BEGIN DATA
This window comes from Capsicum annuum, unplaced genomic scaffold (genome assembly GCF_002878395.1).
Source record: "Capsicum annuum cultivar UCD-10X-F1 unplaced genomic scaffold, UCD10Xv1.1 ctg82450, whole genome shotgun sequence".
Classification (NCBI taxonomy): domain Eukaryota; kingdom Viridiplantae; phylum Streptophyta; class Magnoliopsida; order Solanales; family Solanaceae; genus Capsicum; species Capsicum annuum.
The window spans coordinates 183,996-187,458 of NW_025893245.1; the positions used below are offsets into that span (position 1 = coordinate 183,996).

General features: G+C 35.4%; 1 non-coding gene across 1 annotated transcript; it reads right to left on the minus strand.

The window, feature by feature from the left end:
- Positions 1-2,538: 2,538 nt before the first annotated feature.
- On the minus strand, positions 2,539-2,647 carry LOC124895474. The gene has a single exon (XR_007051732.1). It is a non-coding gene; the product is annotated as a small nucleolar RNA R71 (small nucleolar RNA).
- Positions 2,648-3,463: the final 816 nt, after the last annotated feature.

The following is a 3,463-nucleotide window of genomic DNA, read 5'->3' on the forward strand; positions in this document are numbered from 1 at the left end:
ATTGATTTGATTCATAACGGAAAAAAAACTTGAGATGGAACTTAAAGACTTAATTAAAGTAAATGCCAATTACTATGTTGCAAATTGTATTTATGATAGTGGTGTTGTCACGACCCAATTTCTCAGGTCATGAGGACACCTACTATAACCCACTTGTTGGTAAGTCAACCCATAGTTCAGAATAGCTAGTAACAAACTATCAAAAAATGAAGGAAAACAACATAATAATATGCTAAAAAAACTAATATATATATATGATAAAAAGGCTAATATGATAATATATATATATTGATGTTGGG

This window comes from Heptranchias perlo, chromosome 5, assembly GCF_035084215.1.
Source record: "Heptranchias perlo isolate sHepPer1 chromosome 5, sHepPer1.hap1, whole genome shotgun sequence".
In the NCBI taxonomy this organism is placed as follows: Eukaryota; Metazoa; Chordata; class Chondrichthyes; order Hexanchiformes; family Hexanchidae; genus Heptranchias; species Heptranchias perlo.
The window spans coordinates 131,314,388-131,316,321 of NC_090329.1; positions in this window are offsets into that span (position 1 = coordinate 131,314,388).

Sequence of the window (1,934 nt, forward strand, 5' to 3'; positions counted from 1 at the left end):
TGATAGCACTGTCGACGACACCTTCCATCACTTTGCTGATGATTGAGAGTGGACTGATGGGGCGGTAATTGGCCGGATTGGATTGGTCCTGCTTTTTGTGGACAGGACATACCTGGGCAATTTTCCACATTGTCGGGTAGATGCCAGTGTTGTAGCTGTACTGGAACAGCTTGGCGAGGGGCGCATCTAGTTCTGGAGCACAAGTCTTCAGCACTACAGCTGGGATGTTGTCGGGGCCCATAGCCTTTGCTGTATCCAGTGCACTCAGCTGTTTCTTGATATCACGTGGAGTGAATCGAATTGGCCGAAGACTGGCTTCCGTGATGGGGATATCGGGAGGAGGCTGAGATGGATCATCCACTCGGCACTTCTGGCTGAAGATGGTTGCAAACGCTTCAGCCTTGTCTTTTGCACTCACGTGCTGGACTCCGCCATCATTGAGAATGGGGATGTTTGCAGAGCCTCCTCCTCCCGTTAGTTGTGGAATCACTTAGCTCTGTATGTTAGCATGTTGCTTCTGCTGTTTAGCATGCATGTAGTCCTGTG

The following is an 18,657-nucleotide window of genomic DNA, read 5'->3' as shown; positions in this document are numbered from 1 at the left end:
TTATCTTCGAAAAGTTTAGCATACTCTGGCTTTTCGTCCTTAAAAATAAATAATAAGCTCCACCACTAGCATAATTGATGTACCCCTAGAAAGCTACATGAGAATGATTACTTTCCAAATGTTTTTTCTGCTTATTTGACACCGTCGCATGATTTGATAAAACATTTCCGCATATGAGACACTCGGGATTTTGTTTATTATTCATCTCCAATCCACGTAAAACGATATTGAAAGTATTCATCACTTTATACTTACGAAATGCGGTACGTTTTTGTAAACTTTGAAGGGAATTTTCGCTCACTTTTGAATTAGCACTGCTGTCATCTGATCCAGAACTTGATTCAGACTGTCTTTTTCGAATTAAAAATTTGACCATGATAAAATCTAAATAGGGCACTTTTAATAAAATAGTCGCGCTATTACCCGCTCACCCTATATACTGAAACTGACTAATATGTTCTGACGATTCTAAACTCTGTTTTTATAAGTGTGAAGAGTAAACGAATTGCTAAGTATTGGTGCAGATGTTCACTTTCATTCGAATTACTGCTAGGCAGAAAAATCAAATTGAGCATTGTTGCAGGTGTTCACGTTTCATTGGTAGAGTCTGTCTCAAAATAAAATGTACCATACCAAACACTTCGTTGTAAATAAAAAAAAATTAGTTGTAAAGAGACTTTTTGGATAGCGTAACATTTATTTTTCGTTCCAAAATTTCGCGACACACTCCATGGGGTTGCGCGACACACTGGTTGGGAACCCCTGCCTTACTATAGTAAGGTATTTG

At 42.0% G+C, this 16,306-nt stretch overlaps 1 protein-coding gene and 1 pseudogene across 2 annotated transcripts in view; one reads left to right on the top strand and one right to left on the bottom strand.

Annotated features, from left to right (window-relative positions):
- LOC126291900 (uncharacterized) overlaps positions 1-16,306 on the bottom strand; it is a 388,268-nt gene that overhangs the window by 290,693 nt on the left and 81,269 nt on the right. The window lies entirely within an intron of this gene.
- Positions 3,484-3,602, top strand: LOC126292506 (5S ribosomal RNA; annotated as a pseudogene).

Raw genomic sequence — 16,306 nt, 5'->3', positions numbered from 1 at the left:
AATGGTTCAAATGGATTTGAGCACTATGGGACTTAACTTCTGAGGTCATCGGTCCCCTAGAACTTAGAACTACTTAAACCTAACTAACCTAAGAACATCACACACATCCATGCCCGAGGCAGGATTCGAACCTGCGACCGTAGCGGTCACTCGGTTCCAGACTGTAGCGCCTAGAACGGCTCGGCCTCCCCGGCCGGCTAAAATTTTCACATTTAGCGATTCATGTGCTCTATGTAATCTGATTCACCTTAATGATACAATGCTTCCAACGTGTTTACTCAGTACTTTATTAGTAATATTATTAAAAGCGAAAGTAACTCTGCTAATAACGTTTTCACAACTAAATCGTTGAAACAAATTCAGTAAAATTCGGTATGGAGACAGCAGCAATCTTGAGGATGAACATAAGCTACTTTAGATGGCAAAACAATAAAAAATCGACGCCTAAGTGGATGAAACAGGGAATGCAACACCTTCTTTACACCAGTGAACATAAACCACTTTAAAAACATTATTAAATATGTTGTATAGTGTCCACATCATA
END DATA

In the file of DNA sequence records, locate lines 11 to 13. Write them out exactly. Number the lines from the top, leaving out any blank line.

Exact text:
ATTGATTTGATTCATAACGGAAAAAAAACTTGAGATGGAACTTAAAGACTTAATTAAAGTAAATGCCAATTACTATGTTGCAAATTGTATTTATGATAGTGGTGTTGTCACGACCCAATTTCTCAGGTCATGAGGACACCTACTATAACCCACTTGTTGGTAAGTCAACCCATAGTTCAGAATAGCTAGTAACAAACTATCAAAAAATGAAGGAAAACAACATAATAATATGCTAAAAAAACTAATATATATATATGATAAAAAGGCTAATATGATAATATATATATATTGATGTTGGG

This window comes from Heptranchias perlo, chromosome 5, assembly GCF_035084215.1.
Source record: "Heptranchias perlo isolate sHepPer1 chromosome 5, sHepPer1.hap1, whole genome shotgun sequence".